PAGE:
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Louisiana Man Pleads Guilty to Theft of Oil Exploration Diagrams and Designs

April 26, 2014

The FBI announced on April 26, 2013 that a Louisiana man pled guilty to stealing copyrighted oilfield diagrams, product designs, and related oil exploration materials.

In an agency press release, United States Attorney Stephanie A. Finley announced that Glenn J. Soileau, 64, of Branch, Louisiana, pleaded guilty to illegally accessing a computer that held valuable copyright protected oilfield intellectual property, including diagrams, product designs, schematics, and oil exploration related materials.

In a plea before U.S. District Magistrate Judge C. Michael Hill, Soileau admitted using a portable USB storage device to access his former employer’s computers at Applied Electronic Systems and Sondex, which are both located in Broussard, Louisiana, and subsidiaries of General Electric Oil and Gas (GE). Soileau downloaded more than 3,700 files containing pictures, diagrams, and other information relating to tools and equipment used in oilfield exploration work. He then brought the information to his new employer at Advanced Electronic Services (AES), and they used the information for work done at AES. Soileau admitted to GE security staff that he took the computer files and provided them to his new employer. FBI agents linked Soileau to the computers used in the theft through the USB.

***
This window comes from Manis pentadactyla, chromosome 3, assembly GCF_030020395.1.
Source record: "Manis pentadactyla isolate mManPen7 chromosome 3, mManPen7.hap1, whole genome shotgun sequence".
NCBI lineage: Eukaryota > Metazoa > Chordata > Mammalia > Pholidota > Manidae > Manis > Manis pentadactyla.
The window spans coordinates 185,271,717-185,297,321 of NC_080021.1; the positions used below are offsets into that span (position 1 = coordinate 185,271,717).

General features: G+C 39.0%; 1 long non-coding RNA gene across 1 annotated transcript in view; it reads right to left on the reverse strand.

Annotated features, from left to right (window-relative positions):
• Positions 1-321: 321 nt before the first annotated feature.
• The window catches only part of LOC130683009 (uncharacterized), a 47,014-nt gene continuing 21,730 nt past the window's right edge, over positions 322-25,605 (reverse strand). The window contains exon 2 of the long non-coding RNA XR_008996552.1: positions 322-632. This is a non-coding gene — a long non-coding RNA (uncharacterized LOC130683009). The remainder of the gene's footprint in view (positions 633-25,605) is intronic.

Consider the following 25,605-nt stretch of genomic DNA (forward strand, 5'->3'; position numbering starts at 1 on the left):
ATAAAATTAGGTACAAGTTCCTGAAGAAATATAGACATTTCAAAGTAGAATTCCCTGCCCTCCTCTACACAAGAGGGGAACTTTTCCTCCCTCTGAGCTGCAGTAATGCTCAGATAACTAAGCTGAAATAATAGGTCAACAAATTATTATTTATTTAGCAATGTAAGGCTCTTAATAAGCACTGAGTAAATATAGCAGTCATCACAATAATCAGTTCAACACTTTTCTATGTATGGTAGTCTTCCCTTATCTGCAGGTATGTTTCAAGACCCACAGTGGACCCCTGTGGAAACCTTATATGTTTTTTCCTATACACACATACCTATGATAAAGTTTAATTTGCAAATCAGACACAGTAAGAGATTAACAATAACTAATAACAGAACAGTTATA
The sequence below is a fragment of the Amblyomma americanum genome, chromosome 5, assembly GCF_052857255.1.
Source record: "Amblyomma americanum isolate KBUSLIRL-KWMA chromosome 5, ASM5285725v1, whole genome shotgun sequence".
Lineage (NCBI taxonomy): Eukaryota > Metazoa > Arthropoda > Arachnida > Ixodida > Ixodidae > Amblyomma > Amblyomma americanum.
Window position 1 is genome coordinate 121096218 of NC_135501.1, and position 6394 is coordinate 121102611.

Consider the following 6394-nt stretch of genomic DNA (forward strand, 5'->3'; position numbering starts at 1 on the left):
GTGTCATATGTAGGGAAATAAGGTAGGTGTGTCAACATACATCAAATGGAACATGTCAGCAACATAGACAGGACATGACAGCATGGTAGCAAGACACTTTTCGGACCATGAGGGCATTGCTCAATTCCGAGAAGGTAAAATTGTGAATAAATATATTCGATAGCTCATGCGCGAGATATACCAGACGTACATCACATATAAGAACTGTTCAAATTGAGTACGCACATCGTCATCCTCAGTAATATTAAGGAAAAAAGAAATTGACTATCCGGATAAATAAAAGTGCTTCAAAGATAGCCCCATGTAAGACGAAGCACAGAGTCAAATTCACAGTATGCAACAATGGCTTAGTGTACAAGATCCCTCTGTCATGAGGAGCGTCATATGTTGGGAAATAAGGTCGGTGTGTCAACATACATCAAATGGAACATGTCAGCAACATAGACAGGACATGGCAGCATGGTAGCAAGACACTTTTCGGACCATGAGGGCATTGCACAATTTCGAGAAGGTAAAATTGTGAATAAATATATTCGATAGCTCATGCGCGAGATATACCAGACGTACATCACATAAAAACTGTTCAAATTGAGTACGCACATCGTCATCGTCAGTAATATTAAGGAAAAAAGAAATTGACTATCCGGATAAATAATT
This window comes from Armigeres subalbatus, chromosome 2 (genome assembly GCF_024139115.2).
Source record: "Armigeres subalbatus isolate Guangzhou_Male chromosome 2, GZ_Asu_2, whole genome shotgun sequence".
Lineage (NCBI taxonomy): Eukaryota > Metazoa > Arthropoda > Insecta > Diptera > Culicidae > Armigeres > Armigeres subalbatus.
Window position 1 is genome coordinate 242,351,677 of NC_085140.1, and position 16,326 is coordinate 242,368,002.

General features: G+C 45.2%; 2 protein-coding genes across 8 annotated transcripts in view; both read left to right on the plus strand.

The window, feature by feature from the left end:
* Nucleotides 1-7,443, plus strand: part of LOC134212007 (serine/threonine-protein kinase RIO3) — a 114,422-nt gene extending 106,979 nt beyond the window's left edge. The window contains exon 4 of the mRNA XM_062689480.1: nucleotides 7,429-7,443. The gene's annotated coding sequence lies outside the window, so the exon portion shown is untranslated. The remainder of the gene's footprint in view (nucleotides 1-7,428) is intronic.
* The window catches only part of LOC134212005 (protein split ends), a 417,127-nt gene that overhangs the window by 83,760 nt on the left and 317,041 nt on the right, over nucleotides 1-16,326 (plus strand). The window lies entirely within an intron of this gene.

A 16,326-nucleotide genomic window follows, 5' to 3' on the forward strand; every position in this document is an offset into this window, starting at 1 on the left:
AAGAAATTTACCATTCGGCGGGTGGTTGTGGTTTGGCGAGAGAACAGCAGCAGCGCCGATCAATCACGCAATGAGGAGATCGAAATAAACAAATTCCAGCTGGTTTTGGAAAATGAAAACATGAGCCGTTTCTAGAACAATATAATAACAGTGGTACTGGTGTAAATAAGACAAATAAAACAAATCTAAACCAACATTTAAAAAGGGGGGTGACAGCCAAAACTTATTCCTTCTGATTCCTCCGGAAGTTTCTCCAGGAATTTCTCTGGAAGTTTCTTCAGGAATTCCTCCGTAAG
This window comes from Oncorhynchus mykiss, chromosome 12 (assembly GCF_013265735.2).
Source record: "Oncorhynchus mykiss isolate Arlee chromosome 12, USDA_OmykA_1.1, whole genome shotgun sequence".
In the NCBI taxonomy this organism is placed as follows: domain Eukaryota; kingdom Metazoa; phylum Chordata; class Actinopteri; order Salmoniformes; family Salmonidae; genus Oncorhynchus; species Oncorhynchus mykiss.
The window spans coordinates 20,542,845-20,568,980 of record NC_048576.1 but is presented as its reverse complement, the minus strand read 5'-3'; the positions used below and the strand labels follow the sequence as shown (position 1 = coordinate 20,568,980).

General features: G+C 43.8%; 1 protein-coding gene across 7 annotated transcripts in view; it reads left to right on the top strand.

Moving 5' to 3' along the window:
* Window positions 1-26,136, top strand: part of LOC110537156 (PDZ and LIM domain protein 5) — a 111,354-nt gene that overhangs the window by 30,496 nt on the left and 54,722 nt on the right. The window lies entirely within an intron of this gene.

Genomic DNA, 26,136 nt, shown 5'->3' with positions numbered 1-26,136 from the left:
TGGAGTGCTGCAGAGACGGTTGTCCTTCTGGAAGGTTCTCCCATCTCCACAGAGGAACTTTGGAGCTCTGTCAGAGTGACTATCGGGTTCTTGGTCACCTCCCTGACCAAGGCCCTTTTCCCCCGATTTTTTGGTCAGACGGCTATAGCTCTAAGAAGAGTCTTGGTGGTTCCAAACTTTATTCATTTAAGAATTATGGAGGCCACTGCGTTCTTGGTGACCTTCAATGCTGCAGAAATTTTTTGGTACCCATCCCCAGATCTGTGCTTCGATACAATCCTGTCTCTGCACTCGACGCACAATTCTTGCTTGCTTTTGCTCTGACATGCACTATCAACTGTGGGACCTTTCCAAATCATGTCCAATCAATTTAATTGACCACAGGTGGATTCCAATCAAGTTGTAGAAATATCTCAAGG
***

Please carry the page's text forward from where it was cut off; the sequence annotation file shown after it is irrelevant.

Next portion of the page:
Soileau faces a maximum penalty of five years in prison, a $250,000 fine, restitution, and three years of supervised release for the count of unauthorized access to a protected computer. Sentencing was set for September 13, 2013.

Harm to the United States.

“Theft of intellectual property information is a growing problem in our country,” Finley stated. “We are primarily seeing it here in the oil and gas industry, but it occurs in many other industries. Intellectual Property theft hurts everyone, not just companies, and our office will continue to investigate and prosecute those who violate these laws. On the eve of World IP Day, this prosecution should serve as a deterrent to those who would seek to profit by stealing the intellectual property of others.”

The FBI press release noted that World IP Day was established by the World Intellectual Property Organization (WIPO) to be celebrated every April 26th in order to promote the discussion of IP in encouraging innovation and creativity. The entire U.S. economy relies on some form of IP, because virtually every industry either produces it or uses it, the press release stated, adding that “American IP-intensive industries directly accounted for 27.1 million American jobs or 18.8 percent of all employment in the economy in 2010.”

To tackle the ongoing scourge of IP theft, the FBI urges the public to avoid buying “knock-offs,” pirated media, or other counterfeit goods and to contact the Department of Justice’s Task Force on Intellectual Property, the National Intellectual Property Rights Coordination Center (IPR Center), and the National Crime Prevention Council (NCPC).

To find out more about IP theft, please view the Justice department website's IP Task Force page, IPR Center, and NCPC.


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